Karen Hoyt is a blogger who has a story about hepatitis C, cirrhosis, end-stage liver disease, liver cancer, and liver transplantation. This excerpt first appeared on Karen’s I Help C blog.
Getting ready for ANY type of test can be stressful. Getting a Magnetic Resonance Image or MRI means something is probably not going well for you. My MRI with liver disease was how I was diagnosed. It was a hot day, and I was a hot mess. With Hepatic Encephalopathy from liver failure, I put on a good face, but was totally incoherent. A few years later, my next MRI was following an ultrasound and CAT scan that both showed a cancerous tumor on my liver. If this is scaring you, hang on. For everything that goes wrong, there are lots of things that will go right. I’m still here to tell the story, so these things CAN have happy endings.
Before an MRI
Eating before the MRI is optional. In one case, I drank a liter of fluid to prepare. In an emergency MRI, I had come straight from a meal and then was told to drink Volumen for contrast. For the next one, I had to come after fasting overnight. What this tells you is that each person, and situation is different. Just follow your doctor’s orders to the letter.
Wearing stretchy clothes with no snaps or zippers may mean you don’t have to get naky and put on a hospital gown. I go for yoga pants or sweats. For the ladies, if you have a comfortable sports bra, wearing it will save you time, and also the effort of removing it. If it makes you feel better, ask to wear cozy socks. I do. XO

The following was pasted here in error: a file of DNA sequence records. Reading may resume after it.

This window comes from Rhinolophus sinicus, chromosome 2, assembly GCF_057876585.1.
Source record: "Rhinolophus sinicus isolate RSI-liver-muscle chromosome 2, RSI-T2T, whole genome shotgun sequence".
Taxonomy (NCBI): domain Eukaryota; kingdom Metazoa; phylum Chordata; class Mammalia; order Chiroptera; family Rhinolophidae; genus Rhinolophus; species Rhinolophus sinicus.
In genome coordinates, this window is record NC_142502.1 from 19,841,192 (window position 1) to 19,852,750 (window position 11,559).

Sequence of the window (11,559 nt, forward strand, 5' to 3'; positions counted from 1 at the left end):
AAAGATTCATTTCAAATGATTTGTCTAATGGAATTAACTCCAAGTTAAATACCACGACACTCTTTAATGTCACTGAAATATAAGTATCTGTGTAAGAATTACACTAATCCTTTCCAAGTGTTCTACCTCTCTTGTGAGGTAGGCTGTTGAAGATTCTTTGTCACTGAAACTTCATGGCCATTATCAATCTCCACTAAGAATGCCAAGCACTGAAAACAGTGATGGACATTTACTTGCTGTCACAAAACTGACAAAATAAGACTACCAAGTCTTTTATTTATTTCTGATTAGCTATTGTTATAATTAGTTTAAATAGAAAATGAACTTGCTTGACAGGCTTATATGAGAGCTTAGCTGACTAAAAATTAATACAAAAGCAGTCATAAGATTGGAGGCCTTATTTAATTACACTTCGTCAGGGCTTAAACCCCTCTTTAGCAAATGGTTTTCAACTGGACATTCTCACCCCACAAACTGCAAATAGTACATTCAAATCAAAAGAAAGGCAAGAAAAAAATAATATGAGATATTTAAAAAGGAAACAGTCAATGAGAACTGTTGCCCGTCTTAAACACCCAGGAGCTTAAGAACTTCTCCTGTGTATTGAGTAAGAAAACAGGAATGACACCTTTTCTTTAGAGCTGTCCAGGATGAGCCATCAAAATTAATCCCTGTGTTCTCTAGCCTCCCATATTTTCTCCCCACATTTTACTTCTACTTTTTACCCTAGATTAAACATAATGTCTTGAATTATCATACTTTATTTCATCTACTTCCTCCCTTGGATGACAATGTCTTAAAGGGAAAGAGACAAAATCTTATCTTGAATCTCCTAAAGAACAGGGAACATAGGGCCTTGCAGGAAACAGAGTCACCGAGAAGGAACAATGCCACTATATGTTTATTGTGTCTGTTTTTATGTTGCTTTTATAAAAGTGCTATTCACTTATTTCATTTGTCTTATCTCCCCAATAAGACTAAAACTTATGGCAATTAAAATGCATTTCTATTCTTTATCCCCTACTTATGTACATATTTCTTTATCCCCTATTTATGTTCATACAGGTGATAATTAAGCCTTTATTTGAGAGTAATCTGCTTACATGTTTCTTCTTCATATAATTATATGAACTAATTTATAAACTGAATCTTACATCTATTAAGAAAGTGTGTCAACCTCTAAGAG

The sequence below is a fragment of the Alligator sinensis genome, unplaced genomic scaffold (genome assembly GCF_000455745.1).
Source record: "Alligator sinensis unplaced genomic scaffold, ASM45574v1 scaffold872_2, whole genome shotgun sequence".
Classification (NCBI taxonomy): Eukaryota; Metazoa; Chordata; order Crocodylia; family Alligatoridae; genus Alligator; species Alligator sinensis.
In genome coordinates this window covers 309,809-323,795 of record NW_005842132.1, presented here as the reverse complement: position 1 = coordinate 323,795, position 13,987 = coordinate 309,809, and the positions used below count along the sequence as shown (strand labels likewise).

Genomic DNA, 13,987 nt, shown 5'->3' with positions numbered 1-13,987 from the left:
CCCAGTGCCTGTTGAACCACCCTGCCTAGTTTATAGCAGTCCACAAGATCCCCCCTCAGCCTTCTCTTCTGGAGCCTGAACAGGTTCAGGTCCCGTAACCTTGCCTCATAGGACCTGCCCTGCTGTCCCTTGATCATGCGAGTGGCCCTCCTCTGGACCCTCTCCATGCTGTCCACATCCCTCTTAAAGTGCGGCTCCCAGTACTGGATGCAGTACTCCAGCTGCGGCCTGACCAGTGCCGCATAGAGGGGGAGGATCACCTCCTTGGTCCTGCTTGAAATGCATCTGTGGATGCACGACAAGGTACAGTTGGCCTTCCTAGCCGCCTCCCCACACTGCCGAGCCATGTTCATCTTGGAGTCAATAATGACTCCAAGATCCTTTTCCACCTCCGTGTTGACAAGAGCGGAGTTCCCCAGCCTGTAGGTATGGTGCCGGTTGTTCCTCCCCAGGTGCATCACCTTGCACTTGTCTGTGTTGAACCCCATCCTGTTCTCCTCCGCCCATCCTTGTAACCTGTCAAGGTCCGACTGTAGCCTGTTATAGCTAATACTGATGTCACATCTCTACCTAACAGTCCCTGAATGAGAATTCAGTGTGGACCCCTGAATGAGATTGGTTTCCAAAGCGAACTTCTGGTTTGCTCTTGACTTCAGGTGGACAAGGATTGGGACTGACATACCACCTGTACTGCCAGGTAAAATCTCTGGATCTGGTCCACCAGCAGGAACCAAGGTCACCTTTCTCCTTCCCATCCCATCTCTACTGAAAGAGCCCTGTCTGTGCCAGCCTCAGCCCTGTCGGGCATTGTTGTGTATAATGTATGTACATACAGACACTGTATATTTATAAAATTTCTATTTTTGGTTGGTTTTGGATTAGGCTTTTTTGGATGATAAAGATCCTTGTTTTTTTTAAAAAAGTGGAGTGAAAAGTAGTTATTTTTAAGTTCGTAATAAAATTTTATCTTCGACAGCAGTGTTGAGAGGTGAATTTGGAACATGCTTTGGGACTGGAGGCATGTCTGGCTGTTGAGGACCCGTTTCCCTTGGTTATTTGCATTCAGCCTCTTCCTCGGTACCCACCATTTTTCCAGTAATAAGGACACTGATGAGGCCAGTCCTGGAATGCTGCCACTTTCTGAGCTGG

If you’re going alone, lock everything in your car except your drivers license, insurance card, Social Security Card, and your form of payment. Jewelry will have to be removed anyway, so I always take mine off before going in.
About going alone … it was my preferred method. I have never needed a ride to or from. It was always a somber occasion. I didn’t want any distraction. I wanted all the attention on me. Even now, I always try to be as focused as possible, and don’t allow my mind to wander off into anxiety, stress, fear, or drama. I listen to my thoughts. I put them in them in order, if they happen to flitter off. They usually do, and I pray or meditate during severe hepatic encephalopathy episodes. I learned that if I were quiet and focused, everything around me was calmer.
Getting an IV started is part of the process. They will inject contrast fluid called gadolinium to get a good look at your entire abdominal area.
The MRI Machine...Click here to read about going in to the donut hole and other MRI tips that Karen offers.